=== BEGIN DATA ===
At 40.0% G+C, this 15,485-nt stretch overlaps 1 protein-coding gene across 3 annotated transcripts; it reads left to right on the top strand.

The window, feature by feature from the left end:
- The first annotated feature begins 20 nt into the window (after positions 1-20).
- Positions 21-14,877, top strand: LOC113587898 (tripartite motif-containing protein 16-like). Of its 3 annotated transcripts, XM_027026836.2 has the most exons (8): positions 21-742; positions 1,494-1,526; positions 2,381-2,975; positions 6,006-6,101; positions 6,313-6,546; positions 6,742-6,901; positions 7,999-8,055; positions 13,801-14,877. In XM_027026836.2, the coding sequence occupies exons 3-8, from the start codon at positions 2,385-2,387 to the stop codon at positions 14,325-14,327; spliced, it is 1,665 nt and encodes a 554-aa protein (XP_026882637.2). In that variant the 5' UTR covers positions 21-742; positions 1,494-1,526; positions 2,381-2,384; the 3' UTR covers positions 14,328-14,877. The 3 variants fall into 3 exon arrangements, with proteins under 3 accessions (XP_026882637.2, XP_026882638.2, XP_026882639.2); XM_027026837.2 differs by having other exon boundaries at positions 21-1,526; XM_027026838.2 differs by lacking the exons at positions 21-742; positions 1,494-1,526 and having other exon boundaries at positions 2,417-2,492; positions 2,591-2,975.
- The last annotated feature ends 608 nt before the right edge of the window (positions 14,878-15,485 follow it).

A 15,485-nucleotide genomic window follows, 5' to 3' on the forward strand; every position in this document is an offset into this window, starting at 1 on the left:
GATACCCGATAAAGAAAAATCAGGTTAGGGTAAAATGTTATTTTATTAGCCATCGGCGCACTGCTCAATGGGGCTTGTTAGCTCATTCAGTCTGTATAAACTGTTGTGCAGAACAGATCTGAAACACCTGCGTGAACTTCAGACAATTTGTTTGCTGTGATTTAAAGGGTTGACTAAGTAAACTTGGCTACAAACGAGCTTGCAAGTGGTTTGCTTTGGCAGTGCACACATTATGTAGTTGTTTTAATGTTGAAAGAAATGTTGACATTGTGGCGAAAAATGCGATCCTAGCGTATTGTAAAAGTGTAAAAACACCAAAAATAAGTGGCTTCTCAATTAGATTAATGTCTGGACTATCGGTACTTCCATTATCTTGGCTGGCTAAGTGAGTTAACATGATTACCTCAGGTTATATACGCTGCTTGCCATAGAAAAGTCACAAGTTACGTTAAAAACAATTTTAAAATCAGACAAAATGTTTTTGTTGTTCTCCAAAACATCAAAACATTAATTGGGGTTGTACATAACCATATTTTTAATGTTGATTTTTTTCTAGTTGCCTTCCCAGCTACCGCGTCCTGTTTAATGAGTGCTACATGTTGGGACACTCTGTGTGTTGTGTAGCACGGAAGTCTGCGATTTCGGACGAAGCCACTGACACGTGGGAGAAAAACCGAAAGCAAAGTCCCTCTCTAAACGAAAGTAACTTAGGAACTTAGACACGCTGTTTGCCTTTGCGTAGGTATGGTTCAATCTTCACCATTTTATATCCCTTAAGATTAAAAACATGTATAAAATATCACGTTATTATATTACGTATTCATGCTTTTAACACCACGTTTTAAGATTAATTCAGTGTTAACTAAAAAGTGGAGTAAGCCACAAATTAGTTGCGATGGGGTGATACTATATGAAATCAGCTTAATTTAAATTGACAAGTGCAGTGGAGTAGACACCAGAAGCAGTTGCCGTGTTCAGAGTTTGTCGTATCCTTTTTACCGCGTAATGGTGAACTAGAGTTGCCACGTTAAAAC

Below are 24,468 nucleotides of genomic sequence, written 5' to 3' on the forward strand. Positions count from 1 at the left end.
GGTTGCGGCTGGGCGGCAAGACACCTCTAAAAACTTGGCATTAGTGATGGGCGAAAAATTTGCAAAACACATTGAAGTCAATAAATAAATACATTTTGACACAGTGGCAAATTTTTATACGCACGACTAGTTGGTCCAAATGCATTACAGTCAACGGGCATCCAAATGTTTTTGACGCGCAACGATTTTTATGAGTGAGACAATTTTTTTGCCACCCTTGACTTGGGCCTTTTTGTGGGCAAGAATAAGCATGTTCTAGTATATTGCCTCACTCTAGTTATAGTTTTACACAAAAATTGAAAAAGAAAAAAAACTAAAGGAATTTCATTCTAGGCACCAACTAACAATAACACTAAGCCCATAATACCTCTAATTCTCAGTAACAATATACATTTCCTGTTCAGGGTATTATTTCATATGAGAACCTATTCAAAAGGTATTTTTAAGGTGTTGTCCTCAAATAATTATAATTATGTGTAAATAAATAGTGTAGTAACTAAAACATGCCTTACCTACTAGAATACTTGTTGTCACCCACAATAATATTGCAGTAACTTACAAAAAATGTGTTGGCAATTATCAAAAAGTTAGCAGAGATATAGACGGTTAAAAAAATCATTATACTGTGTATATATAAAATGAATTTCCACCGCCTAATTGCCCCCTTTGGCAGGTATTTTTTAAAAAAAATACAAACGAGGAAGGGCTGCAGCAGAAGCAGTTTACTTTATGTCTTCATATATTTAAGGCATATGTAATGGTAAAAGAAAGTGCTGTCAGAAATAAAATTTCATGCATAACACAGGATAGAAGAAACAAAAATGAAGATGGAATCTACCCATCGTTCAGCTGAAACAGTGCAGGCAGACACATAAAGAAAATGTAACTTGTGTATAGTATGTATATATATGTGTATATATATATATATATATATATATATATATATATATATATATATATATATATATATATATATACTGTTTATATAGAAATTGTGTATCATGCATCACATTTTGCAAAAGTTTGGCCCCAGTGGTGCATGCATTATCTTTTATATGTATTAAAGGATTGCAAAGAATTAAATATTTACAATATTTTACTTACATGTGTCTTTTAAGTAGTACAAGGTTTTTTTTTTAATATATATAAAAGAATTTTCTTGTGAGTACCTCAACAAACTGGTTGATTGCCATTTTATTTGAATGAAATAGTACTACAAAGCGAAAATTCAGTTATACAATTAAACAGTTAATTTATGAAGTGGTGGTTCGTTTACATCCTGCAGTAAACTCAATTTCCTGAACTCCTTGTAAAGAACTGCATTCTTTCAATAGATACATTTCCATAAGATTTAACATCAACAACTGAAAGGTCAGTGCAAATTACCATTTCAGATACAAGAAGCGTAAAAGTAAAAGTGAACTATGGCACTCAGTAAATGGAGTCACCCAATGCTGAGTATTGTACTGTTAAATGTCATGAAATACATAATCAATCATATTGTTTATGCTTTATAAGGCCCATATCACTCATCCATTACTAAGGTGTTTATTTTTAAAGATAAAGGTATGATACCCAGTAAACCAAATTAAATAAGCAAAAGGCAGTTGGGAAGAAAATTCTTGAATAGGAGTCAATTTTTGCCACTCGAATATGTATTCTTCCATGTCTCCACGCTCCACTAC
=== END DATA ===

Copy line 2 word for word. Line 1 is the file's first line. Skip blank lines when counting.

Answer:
The window, feature by feature from the left end: